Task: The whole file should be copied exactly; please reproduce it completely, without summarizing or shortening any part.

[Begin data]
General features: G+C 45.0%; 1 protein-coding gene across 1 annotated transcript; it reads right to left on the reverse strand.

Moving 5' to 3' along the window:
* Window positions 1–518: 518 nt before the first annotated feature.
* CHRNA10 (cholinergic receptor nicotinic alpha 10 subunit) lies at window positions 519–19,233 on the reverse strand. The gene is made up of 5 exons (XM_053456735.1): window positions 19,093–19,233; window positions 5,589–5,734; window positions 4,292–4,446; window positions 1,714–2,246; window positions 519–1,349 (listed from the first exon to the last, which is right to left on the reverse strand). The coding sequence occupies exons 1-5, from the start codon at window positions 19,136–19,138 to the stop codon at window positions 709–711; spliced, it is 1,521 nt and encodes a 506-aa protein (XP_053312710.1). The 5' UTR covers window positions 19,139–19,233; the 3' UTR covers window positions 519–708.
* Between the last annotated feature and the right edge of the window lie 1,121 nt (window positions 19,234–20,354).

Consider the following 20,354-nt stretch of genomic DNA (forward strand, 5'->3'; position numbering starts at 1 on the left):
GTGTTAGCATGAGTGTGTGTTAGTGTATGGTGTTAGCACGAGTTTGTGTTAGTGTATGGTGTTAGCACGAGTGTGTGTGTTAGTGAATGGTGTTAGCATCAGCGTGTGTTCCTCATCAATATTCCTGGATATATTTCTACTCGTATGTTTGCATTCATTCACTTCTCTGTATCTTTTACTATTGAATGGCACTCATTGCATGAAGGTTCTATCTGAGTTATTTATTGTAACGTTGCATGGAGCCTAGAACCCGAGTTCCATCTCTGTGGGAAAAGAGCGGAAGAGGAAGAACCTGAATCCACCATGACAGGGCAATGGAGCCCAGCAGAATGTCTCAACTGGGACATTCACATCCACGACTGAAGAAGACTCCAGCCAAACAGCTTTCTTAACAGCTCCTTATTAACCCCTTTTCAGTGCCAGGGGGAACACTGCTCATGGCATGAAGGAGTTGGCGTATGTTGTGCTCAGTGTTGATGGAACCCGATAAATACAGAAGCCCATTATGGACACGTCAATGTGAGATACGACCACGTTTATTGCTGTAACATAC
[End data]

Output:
General features: G+C 45.0%; 1 protein-coding gene across 1 annotated transcript; it reads right to left on the reverse strand.

Moving 5' to 3' along the window:
* Window positions 1–518: 518 nt before the first annotated feature.
* CHRNA10 (cholinergic receptor nicotinic alpha 10 subunit) lies at window positions 519–19,233 on the reverse strand. The gene is made up of 5 exons (XM_053456735.1): window positions 19,093–19,233; window positions 5,589–5,734; window positions 4,292–4,446; window positions 1,714–2,246; window positions 519–1,349 (listed from the first exon to the last, which is right to left on the reverse strand). The coding sequence occupies exons 1-5, from the start codon at window positions 19,136–19,138 to the stop codon at window positions 709–711; spliced, it is 1,521 nt and encodes a 506-aa protein (XP_053312710.1). The 5' UTR covers window positions 19,139–19,233; the 3' UTR covers window positions 519–708.
* Between the last annotated feature and the right edge of the window lie 1,121 nt (window positions 19,234–20,354).

Consider the following 20,354-nt stretch of genomic DNA (forward strand, 5'->3'; position numbering starts at 1 on the left):
GTGTTAGCATGAGTGTGTGTTAGTGTATGGTGTTAGCACGAGTTTGTGTTAGTGTATGGTGTTAGCACGAGTGTGTGTGTTAGTGAATGGTGTTAGCATCAGCGTGTGTTCCTCATCAATATTCCTGGATATATTTCTACTCGTATGTTTGCATTCATTCACTTCTCTGTATCTTTTACTATTGAATGGCACTCATTGCATGAAGGTTCTATCTGAGTTATTTATTGTAACGTTGCATGGAGCCTAGAACCCGAGTTCCATCTCTGTGGGAAAAGAGCGGAAGAGGAAGAACCTGAATCCACCATGACAGGGCAATGGAGCCCAGCAGAATGTCTCAACTGGGACATTCACATCCACGACTGAAGAAGACTCCAGCCAAACAGCTTTCTTAACAGCTCCTTATTAACCCCTTTTCAGTGCCAGGGGGAACACTGCTCATGGCATGAAGGAGTTGGCGTATGTTGTGCTCAGTGTTGATGGAACCCGATAAATACAGAAGCCCATTATGGACACGTCAATGTGAGATACGACCACGTTTATTGCTGTAACATAC